PlayerX

Members
  • Content count

    195
  • Joined

  • Last visited

Community Reputation

279 Neutral

About PlayerX

  • Rank
    Member
  1. You could give the MessagePack protocol (http://msgpack.org/) a go.  It's like a binary JSON with readers and writers in many languages.  I've successfully used it on a server network running LuaJIT to transfer data around, and it's quite compact.
  2. Particularly, q3map2 was developed by some very clever and knowledgeable people (John Carmack of id, and Randy Reddig of Splash Damage).  If q3map2 is taking a long time to compile your maps you are very, very unlikely to improve on that with your own code.  Four minutes is a long time for a map - which stage is it slow in?  BSP, VIS, or lighting?
  3. I use an ancient version of http://www.ultraedit.com (version 8.20a) which does everything you've listed.  Unfortunately I can't recommend more modern versions because I have not had a good track record with them.  There always seemed to be some show-stopper bug that made them unusable for me.  However, I haven't found anything more comfortable for me than 8.20a.  I did try both Notepad++ and Sublime for a month each but neither of them stuck.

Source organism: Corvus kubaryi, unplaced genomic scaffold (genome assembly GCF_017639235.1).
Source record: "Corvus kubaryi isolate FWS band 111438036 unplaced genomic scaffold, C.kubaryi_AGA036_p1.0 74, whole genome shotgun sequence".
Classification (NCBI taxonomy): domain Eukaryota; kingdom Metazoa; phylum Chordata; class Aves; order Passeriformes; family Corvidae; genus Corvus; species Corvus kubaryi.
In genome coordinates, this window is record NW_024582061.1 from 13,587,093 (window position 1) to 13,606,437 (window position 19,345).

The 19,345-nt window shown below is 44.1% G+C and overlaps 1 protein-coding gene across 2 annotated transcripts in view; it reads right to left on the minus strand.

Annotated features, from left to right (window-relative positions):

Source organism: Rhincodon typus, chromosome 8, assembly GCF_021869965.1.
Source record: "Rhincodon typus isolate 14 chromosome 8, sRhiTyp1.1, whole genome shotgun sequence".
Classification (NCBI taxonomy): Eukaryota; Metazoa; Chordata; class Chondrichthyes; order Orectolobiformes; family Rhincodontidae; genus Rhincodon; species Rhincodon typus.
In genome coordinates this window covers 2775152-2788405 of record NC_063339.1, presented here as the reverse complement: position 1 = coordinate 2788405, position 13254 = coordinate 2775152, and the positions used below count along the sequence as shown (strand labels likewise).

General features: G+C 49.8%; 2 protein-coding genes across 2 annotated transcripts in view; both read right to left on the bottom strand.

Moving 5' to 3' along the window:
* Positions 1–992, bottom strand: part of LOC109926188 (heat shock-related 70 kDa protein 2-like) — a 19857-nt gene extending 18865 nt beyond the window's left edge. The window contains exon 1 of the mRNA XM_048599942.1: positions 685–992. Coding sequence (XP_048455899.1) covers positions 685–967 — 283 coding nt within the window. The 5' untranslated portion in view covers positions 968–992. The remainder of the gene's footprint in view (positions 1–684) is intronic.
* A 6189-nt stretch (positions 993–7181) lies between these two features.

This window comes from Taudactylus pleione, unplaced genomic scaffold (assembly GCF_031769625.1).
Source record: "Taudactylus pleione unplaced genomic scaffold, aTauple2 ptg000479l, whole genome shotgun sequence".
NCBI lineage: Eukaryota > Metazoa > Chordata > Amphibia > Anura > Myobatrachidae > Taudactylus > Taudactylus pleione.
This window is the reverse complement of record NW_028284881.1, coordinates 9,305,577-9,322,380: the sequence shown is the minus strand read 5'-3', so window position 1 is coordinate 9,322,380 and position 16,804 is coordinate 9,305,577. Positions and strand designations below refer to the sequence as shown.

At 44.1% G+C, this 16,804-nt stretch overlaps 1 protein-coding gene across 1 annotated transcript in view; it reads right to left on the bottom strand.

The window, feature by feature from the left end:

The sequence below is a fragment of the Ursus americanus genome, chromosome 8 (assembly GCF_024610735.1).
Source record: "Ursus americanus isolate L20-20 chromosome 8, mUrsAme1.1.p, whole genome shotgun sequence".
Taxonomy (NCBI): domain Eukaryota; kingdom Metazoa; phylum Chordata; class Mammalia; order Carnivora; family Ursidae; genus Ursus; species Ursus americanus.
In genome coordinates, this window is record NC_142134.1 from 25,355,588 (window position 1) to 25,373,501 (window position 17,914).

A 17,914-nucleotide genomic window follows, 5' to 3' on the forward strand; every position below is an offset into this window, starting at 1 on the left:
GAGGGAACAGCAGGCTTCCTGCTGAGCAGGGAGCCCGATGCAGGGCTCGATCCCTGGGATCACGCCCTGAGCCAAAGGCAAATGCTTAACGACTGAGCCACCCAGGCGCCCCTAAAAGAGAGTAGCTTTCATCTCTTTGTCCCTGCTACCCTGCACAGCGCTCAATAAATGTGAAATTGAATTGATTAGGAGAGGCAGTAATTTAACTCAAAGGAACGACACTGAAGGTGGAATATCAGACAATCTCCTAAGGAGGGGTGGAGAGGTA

4. There's not a lot you can do if the driver doesn't support it. You could check to see if your drivers support GL_ARB_vertex_program and GL_ARB_fragment_program; these are the assembly shaders.
  5. Quote:Original post by MARS_999 The engine supports CSM tech. Yep, I saw that in the demo. But if I'm not mistaken the dynamic objects were using stencil shadows.
  6. Quote:Original post by zebeste Quote:Original post by PlayerX The new license also only entitles you to use it for one project unless you purchase either the Industrial or Professional license. These don't give prices so you probably can't afford them. Section II.4 of the new standard license: "The Licensee may create an unlimited number of Works using the C4 Engine." Ah yes, you're quite correct. I mis-read the licencing comparison page. The Standard edition allows only one user, and I read that as it being restricted to one project. The Industrial/Professional licences give updates for the duration of a project which didn't help my misunderstanding. Quote:Original post by zebeste If you're worried about the visual quality of the demo please keep in mind that it is largely Eric's programmer art Actually I'm quite impressed with this latest demo, not having been swept away much by the previous ones. The new terrain and shadowing technology is very smooth and glitch-free. Some professional artists on that engine could do wonders. Not sure about the stencil shadows though. :-)